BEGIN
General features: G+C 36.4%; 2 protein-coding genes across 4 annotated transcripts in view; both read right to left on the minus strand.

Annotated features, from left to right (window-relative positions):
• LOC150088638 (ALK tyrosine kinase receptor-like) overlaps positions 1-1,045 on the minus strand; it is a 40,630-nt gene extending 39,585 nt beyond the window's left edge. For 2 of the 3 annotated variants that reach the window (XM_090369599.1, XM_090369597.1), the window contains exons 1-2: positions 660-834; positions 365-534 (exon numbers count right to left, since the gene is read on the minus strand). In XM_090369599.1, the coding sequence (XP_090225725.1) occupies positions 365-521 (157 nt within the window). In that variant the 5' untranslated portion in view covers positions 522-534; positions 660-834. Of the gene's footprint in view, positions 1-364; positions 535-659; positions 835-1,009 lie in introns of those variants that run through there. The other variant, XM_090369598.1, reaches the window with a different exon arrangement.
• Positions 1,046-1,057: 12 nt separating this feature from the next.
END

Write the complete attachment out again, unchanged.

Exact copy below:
General features: G+C 36.4%; 2 protein-coding genes across 4 annotated transcripts in view; both read right to left on the minus strand.

Annotated features, from left to right (window-relative positions):
• LOC150088638 (ALK tyrosine kinase receptor-like) overlaps positions 1-1,045 on the minus strand; it is a 40,630-nt gene extending 39,585 nt beyond the window's left edge. For 2 of the 3 annotated variants that reach the window (XM_090369599.1, XM_090369597.1), the window contains exons 1-2: positions 660-834; positions 365-534 (exon numbers count right to left, since the gene is read on the minus strand). In XM_090369599.1, the coding sequence (XP_090225725.1) occupies positions 365-521 (157 nt within the window). In that variant the 5' untranslated portion in view covers positions 522-534; positions 660-834. Of the gene's footprint in view, positions 1-364; positions 535-659; positions 835-1,009 lie in introns of those variants that run through there. The other variant, XM_090369598.1, reaches the window with a different exon arrangement.
• Positions 1,046-1,057: 12 nt separating this feature from the next.